Jesus set such a seemingly impossible standard when he said, “Love your enemies and pray for those who persecute you” (Matt. 5). I’ve been all jumbled up inside since I heard that Osama Bin Laden had been killed. I felt relieved, but also sad. When I saw and heard the crowds of people cheering, I was uncomfortable. I was nervous this American response would stir up even more hatred and violence toward our country. During the night I had strange, disturbing dreams, and I woke up feeling tired and anxious.
I was worried about the current issue of Alive Now on “The Household of God,” in which we hear the voices of people from all over the world, from several different religions all talking about how we are invited to a banquet where God is the host. What if, I worried, there’s a backlash against the magazine because of these current events? (We were aware that the content of this issue would be challenging for some.) Then I remembered how we turn this magazine over to God as we begin to work on each issue, asking for God’s guidance and wisdom as we gather and shape the content. Perhaps, I thought, this issue on “The Household of God” in some way represents what God wants to say to us today.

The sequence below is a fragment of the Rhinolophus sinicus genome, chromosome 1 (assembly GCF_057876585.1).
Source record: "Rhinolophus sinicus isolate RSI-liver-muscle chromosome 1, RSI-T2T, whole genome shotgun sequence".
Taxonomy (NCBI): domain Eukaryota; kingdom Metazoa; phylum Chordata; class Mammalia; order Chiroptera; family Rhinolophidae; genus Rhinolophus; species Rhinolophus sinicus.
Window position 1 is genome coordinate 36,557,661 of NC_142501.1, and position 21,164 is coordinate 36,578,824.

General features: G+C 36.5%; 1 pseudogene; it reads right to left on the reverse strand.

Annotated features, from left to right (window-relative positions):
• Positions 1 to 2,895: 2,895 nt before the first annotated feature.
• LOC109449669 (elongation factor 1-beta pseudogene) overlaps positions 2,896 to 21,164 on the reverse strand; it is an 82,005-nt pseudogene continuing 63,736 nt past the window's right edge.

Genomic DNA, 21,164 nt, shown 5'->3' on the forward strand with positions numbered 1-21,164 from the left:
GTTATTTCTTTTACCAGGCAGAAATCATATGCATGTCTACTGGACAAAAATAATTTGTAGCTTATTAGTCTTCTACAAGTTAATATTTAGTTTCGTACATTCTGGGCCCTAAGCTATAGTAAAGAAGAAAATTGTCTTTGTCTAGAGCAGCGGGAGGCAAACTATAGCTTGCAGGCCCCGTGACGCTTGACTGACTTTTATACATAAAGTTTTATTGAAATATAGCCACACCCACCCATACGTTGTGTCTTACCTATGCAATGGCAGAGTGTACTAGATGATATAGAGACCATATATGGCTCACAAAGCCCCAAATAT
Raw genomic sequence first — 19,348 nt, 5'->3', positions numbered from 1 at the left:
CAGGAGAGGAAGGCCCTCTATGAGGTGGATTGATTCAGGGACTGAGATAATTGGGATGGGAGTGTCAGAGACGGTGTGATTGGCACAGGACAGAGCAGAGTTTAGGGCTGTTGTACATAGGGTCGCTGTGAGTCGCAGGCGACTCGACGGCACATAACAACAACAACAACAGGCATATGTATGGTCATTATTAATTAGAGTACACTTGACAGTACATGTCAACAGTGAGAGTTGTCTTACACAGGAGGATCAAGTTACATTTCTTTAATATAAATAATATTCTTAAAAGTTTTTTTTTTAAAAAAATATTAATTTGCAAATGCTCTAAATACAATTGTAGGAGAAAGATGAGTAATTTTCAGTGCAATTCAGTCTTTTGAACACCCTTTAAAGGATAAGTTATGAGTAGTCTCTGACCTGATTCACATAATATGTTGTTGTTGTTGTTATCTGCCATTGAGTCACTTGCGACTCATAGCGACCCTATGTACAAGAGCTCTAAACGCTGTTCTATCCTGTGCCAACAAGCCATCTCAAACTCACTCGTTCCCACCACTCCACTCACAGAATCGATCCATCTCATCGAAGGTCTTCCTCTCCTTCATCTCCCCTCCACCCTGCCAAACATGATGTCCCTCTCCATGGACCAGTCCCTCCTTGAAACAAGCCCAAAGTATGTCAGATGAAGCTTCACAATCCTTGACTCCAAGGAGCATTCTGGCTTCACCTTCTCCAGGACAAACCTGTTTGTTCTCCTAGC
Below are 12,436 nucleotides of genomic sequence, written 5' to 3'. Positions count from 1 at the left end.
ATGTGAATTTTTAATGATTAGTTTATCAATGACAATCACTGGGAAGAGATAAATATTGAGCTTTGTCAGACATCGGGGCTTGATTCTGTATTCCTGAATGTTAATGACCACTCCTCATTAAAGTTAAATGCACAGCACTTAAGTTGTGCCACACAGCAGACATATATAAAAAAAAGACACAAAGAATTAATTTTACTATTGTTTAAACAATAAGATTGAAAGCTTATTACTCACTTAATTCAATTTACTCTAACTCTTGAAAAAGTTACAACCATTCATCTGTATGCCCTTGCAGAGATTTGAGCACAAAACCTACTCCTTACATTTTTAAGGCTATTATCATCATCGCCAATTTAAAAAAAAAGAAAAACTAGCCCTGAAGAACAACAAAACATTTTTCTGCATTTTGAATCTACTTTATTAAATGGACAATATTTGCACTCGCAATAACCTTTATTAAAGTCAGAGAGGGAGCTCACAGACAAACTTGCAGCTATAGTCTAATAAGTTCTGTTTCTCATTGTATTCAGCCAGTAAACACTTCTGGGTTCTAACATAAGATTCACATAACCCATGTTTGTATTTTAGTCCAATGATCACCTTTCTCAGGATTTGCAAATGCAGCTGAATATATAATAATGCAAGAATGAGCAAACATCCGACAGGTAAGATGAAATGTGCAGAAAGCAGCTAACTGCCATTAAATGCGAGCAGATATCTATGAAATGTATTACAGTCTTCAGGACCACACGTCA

It makes sense that Osama Bin Laden’s death would bring up emotions. 9/11 was an event of terror that brought trauma to an entire nation. And events such as Bin Laden’s death bring the trauma back as if happened only yesterday. For me, it’s brought back feelings of fear and sadness. I imagine that this event has stirred up a variety of responses in us all, especially for those who were directly affected by the attacks ten years ago and the wars since then.
Those of us who are Christ-followers have the example of Jesus, who set that seemingly impossible standard when he said, “You have heard that it was said, ‘You shall love your neighbor and hate your your enemy.’ But I say to you, Love your enemies and pray for those who persecute you” (Matthew 5:43-44). May the God of love guide us. And may we keep learning how to be Christ-followers, even as we seek our place in the world community.
Beth A. Richardson
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